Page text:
Story at a glance
- Democratic presidential candidate Michael Bloomberg released a plan for Puerto Rico’s economic development today, beginning with statehood.
- Some of the top priorities include an increase in federal funding, benefits and sustainability projects on the island.
- A majority of Americans have supported statehood since 1962, according to Gallup data.
Democratic presidential hopeful Michael Bloomberg on Monday confirmed his support for Puerto Rico’s statehood in a new policy plan.
According to the Miami Herald, the former New York City mayor calls out other Democrats for being reticent to vocalize support for the U.S. territory becoming the 51st state.
“For decades, Puerto Ricans and their interests have been ignored by Washington. And there’s a simple reason why: They don’t have a vote in Congress,” Bloomberg said in a statement. “There’s a clear solution to this challenge that a majority of Puerto Ricans support. Most presidential candidates for president have been too afraid to back it. Not me. I’ll state it clearly: I support statehood for Puerto Rico. And as president, I will work to pass a bill making it a reality, subject to approval by the people of Puerto Rico — who will make the ultimate decision.”
Bloomberg joins entrepreneur Andrew Yang and Rep. John Delaney (D-Md.) as the only two 2020 Democratic hopefuls who have said that the island should be granted statehood. Democratic frontrunner Joe Biden is the only candidate who not taken a clear stance on the issue up to this point, according to the Washington Post.
Other remaining candidates, including former South Bend, Ind., Mayor Pete Buttigieg; Sens. Elizabeth Warren (D-Mass.), Bernie Sanders (I-Vt.) and Amy Klobuchar (D-Minn.); and billionaire Tom Steyer have said Puerto Ricans should be able to decide on statehood through a vote.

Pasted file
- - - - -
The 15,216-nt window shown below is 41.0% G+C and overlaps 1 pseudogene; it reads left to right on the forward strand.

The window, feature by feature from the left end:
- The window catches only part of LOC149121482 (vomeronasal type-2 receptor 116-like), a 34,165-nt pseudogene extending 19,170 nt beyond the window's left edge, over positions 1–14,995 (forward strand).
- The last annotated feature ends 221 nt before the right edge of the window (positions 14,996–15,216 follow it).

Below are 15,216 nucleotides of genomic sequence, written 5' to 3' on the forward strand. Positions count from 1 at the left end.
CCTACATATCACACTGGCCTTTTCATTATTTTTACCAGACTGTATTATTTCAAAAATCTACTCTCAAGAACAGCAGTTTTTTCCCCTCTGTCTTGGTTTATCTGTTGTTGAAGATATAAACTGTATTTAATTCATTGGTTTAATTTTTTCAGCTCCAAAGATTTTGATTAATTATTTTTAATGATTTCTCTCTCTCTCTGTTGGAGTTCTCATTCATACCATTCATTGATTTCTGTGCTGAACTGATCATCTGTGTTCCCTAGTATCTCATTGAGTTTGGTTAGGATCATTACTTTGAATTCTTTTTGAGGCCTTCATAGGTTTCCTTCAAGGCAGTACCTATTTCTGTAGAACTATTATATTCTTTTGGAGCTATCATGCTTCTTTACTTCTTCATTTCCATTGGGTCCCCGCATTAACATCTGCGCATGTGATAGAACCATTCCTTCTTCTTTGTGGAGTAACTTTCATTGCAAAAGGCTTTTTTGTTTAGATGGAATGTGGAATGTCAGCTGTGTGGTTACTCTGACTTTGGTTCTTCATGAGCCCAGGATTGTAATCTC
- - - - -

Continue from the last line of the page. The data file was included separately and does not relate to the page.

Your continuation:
Bloomberg’s plan focuses on the economic impacts statehood would have on Puerto Rico. Bloomberg said if elected, Puerto Rico would be granted statehood and thus receive fully funded Medicaid, Earned Income Tax Credits and Child Tax Credits, as well as restructuring debt relief. Bloomberg also said he would allow faster transfers of rebuilding and administering disaster response funding as the island territory continues to deal with the aftermath of a string of earthquakes.
Bloomberg’s plan would still keep the current oversight board, but carry members “who will put party politics aside and prioritize the interests of the Puerto Rican people,” according to Bloomberg.
His plan would also emphasize clean energy initiatives to move the island off of a centralized grid for a more reliable power system.
This announcement from Bloomberg comes just after the Puerto Rico Senate President Thomas Rivera Schatz proposed a bill that would add a statehood vote to the general election ballot in November.
Called the “Law for the Final Solution to the Political Status of Puerto Rico,” the bill would pose a yes-or-no answer to the question “Should Puerto Rico be immediately admitted within the Union as a state?"
Puerto Ricans seem to support statehood, voting separately in 2012 and 2017 for the territory to become a state. Both were declared nonbinding due to voter irregularity and improper wording, respectively.
Approximately 2 in 3 Americans recorded in a June Gallup survey said they favor admitting Puerto Rico, now a U.S. territory, as a U.S. state. Dating as far back as 1962, about 59 percent to 65 percent of respondents surveyed by Gallup have supported Puerto Rico’s statehood.